Jimmy Lee Dykes Hostage Crisis Enters Sixth Day

As the hostage crisis enters its 6th day, more details have been released about Jimmy Lee Dykes, the 65-year-old man who assaulted a school bus in Midland, Alabama, killed the driver and kidnapped a 6-year-old student.

Authorities say that they have maintained an open line of dialogue with Dykes, who has made it a priority to keep the child as comfortable as possible. Dykes has allowed the child to recieve comfort items like food, toys, and medicine, as well as to watch TV.

Here is the latest additional information we have about Dykes:

- He grew up in the Dothan area, and lives off a dirt road on the U.S. Highway leading to Montgomery, Alabama, roughly 80 miles away.

- Midland City Council member Mel Adams says that he has known Dykes since the age of 3, but that he had fallen out with his family over an unknown dispute in which Dykes "had told part of his family to go to hell."

- Dykes' sister is in a nursing home. Other members of his family have been instructed by laywers not to discuss the case with the press.

- Dykes served in the U.S. Navy from 1964 to 1969 during Vietnam, earing the Vietnam Service Medal and the Good Conduct Medal. Neighbors described him as exhibiting symptoms related to Post-Traumatic Stress Disorder, but it is unknown if there is any relation to the incident and his military service.

- He was arrested two times: once in Florida in 1995 for improper exhibition of a weapon, and once in 2000 for marijuana possession.

- Dykes is a survivalist who bought a white trailer from FEMA after Hurricane Katrina and stocked it with emergency supplies. He stripped all of the trees from his property and surrounded it with a wire fence.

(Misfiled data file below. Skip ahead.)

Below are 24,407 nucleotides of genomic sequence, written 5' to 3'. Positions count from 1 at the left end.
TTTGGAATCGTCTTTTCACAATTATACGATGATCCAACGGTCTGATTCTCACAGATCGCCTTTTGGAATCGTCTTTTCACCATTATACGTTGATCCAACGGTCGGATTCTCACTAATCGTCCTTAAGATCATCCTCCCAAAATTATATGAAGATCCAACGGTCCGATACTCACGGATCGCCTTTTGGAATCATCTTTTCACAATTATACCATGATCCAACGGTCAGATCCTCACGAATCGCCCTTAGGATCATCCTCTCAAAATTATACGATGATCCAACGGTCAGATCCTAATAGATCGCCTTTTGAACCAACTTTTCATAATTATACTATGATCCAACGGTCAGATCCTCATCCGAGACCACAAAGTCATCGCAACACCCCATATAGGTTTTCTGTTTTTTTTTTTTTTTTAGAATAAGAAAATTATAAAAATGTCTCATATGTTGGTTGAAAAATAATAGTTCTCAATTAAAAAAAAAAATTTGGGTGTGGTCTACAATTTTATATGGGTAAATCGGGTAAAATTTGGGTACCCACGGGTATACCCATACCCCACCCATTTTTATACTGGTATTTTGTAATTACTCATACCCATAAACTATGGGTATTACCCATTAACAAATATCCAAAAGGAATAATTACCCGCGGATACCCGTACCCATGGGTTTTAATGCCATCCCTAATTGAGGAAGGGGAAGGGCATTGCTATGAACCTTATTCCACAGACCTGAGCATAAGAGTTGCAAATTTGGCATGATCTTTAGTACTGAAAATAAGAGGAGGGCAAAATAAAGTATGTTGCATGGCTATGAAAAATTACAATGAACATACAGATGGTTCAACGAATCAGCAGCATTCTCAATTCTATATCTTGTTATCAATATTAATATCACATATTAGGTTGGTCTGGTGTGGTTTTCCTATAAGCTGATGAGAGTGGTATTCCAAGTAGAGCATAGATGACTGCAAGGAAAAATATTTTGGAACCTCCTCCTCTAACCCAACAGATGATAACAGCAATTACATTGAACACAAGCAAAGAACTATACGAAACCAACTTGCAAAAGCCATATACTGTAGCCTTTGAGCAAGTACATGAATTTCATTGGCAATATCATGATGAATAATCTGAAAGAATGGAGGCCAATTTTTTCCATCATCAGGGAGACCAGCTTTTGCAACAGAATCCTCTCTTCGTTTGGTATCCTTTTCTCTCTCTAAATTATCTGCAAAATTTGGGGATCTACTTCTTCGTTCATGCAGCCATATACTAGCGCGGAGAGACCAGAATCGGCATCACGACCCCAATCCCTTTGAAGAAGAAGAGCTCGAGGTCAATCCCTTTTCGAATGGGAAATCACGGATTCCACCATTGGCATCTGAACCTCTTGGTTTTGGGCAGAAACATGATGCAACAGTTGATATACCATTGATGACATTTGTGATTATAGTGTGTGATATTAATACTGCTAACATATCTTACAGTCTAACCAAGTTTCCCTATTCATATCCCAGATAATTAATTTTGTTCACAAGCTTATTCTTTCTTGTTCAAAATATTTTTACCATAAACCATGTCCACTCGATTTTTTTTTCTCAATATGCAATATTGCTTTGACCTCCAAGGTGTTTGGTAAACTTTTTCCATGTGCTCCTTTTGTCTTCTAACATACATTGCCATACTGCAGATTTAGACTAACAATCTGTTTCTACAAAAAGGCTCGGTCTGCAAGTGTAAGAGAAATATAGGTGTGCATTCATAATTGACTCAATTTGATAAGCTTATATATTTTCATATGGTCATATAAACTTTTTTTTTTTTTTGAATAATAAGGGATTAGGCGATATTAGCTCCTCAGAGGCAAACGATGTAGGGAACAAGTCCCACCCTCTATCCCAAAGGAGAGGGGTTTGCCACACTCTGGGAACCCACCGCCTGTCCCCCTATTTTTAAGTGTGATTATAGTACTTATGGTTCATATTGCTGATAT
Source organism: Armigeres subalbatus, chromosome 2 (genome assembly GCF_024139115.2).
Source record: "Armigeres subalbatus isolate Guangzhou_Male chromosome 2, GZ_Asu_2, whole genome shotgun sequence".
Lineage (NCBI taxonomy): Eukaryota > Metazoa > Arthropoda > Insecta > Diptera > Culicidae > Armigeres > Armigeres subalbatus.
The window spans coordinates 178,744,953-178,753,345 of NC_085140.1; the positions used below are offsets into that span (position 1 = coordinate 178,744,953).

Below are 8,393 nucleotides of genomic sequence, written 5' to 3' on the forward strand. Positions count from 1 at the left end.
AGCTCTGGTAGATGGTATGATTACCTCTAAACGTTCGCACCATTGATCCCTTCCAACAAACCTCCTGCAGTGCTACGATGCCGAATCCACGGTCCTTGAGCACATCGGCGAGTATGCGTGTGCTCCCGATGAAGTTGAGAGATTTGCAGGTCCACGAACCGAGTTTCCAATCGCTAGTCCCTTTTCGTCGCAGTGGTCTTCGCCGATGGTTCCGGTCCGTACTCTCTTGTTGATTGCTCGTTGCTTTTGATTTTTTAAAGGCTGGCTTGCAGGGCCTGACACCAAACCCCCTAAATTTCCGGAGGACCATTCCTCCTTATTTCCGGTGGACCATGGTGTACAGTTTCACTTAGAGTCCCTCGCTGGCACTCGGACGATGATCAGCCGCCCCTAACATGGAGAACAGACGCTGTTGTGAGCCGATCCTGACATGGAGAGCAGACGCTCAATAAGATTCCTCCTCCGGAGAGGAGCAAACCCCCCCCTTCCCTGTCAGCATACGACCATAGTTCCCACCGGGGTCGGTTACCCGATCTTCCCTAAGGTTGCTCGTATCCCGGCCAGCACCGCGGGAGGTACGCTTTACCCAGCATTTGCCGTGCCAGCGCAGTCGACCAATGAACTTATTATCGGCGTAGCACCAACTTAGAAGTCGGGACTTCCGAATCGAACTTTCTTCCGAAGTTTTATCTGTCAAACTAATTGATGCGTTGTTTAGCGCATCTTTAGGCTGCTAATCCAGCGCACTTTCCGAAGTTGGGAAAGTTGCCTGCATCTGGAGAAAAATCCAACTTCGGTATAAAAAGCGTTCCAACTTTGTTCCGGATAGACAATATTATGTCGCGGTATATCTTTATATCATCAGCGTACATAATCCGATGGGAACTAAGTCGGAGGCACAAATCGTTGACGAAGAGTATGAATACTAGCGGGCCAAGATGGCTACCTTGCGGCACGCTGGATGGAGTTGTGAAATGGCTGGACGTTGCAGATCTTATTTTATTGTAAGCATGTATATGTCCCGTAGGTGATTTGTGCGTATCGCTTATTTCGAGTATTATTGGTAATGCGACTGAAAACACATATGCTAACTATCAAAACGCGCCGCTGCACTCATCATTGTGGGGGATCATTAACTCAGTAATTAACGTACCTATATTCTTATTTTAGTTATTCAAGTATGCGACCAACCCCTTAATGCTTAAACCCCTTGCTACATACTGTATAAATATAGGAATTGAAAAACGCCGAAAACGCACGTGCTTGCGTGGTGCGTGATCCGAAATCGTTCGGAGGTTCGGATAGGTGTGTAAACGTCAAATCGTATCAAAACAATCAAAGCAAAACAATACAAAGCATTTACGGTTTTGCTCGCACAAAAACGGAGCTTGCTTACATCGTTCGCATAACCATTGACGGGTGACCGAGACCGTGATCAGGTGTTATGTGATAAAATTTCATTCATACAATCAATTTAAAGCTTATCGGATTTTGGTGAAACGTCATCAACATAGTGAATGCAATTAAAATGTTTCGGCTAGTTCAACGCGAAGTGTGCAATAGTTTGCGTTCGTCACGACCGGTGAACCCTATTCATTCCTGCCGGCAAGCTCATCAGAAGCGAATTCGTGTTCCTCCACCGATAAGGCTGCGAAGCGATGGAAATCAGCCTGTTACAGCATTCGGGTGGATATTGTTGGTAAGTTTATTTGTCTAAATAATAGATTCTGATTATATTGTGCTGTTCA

- He beat a neighbors' dog to death with a lead pipe and repeatedly threatened others for violating what he considered his property rights.

- He exhibited odd behavior, such as hunting small game and birds late in the morning and constructing the bunker where the child is held late at night out of plywood and other materials.

- Odd political beliefs are an understatement; Dykes was an anti-government extremist with paranoid tendencies and who believed in conspiracy theories.

Neighbor Michael Creel said Dykes was a loner who listened to political talk radio.

"He was very into what's going on with the nation and the politics and all the laws being made. The things he didn't agree with, he would ventilate," Creel said.

James Arrington, police chief of neighboring town Pinckard, said that "[Dykes is] against the government, starting with Obama on down."

Morris Dees of the Southern Poverty Law Center, which tracks hate groups, said that Dykes had "probably not" intended to conduct a copycat massacre.

"He had a whole bus load full of kids, and he could have walked up there and shot the whole crowd of them," he said.

"I think he's just a really angry and bitter guy with some anger management issues," Dees said. "He is just against everything - the government and his neighbors."

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Tom McKay

Tom is a staff writer at Mic, covering national politics, media, policing and the war on drugs. He is based in New York and can be reached at tmckay@mic.com.

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